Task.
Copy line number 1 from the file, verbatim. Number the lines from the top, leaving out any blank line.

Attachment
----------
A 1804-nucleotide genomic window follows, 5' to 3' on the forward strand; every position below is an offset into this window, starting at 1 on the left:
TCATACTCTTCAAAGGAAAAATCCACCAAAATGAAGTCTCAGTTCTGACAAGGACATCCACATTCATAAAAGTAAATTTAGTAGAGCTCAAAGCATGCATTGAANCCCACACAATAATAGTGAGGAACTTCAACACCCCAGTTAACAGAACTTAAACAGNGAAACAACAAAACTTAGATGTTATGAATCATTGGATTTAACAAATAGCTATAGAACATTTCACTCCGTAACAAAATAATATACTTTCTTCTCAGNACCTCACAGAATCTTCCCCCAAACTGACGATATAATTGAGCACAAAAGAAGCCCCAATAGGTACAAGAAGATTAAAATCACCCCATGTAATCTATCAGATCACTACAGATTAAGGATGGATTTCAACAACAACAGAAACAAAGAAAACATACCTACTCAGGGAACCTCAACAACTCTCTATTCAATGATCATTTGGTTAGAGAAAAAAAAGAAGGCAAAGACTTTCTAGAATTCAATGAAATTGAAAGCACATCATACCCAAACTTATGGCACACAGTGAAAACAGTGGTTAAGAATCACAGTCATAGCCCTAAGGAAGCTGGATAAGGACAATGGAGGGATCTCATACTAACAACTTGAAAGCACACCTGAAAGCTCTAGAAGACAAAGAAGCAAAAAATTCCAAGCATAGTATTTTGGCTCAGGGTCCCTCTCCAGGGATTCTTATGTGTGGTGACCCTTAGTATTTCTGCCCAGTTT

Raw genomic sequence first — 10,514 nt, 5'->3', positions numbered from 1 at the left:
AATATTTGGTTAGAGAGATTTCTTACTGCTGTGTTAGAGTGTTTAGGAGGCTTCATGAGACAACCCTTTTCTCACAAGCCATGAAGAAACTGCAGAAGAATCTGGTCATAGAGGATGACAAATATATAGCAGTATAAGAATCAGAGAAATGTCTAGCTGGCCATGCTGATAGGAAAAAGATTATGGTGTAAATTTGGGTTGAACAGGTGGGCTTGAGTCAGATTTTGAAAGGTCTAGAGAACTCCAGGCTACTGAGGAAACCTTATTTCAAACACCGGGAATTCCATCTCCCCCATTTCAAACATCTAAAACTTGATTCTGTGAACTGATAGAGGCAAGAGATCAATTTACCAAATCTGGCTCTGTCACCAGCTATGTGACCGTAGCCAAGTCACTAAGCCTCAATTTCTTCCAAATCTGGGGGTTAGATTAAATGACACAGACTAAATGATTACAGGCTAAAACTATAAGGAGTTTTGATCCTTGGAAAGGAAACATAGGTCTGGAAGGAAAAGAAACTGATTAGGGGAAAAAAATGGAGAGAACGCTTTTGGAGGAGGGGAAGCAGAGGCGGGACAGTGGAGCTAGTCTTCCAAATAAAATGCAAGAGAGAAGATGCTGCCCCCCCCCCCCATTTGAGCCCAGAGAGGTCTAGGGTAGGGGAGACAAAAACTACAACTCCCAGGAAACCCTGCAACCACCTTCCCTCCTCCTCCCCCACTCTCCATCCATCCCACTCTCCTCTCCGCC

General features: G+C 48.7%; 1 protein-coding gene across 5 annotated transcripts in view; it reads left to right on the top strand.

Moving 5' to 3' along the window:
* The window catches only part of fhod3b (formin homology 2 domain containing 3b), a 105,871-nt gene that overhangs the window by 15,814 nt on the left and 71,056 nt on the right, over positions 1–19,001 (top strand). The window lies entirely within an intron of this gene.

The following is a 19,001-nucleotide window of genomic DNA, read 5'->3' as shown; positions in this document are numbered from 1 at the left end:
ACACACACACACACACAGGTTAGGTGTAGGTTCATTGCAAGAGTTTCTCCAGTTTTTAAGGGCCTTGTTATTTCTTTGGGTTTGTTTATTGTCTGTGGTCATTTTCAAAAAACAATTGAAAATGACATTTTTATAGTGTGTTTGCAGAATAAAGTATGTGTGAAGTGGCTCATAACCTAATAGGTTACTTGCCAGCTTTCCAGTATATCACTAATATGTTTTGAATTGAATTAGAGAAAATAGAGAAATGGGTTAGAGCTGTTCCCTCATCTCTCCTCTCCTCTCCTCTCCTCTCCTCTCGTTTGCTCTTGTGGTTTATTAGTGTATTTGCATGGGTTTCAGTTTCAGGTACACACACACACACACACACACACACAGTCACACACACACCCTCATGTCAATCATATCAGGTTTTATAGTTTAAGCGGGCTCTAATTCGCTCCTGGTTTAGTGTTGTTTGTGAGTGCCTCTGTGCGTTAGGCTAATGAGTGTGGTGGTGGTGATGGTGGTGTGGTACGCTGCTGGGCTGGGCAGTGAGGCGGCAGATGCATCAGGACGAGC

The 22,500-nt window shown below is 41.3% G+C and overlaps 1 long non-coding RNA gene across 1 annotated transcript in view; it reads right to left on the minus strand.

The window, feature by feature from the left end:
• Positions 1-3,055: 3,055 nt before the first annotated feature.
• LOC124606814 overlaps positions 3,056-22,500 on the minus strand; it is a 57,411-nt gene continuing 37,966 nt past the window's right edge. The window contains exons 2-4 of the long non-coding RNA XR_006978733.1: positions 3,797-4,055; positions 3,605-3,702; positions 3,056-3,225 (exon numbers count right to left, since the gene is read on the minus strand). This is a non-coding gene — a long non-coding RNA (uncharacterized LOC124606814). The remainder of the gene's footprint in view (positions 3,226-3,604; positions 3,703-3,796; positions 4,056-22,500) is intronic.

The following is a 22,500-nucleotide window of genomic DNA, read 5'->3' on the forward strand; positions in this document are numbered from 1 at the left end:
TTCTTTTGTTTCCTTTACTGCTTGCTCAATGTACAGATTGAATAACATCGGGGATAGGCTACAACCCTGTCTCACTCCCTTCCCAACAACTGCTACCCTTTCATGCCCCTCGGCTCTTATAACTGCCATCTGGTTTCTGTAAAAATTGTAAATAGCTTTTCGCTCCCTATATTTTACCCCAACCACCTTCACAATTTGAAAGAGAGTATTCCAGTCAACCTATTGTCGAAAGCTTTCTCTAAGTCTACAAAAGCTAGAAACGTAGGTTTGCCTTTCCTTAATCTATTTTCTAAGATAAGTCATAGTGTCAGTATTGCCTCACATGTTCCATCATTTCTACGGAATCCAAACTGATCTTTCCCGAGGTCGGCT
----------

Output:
A 1804-nucleotide genomic window follows, 5' to 3' on the forward strand; every position below is an offset into this window, starting at 1 on the left: